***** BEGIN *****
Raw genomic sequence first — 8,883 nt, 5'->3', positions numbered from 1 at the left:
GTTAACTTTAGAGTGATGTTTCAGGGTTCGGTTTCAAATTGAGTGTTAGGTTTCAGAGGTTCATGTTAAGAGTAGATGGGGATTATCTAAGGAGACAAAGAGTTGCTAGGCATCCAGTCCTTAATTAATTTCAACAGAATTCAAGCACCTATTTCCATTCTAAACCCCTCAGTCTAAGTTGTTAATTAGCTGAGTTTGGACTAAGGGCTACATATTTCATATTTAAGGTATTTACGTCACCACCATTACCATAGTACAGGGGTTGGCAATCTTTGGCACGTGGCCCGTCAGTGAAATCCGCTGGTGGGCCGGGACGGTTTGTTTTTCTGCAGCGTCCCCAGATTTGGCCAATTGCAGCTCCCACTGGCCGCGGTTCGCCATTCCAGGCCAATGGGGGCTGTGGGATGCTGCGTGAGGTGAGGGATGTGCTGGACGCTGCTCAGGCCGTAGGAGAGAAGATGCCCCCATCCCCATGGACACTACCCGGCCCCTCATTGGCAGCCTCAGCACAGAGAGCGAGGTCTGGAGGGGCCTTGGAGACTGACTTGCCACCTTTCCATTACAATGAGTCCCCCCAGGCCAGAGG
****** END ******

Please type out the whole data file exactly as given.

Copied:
Raw genomic sequence first — 8,883 nt, 5'->3', positions numbered from 1 at the left:
GTTAACTTTAGAGTGATGTTTCAGGGTTCGGTTTCAAATTGAGTGTTAGGTTTCAGAGGTTCATGTTAAGAGTAGATGGGGATTATCTAAGGAGACAAAGAGTTGCTAGGCATCCAGTCCTTAATTAATTTCAACAGAATTCAAGCACCTATTTCCATTCTAAACCCCTCAGTCTAAGTTGTTAATTAGCTGAGTTTGGACTAAGGGCTACATATTTCATATTTAAGGTATTTACGTCACCACCATTACCATAGTACAGGGGTTGGCAATCTTTGGCACGTGGCCCGTCAGTGAAATCCGCTGGTGGGCCGGGACGGTTTGTTTTTCTGCAGCGTCCCCAGATTTGGCCAATTGCAGCTCCCACTGGCCGCGGTTCGCCATTCCAGGCCAATGGGGGCTGTGGGATGCTGCGTGAGGTGAGGGATGTGCTGGACGCTGCTCAGGCCGTAGGAGAGAAGATGCCCCCATCCCCATGGACACTACCCGGCCCCTCATTGGCAGCCTCAGCACAGAGAGCGAGGTCTGGAGGGGCCTTGGAGACTGACTTGCCACCTTTCCATTACAATGAGTCCCCCCAGGCCAGAGG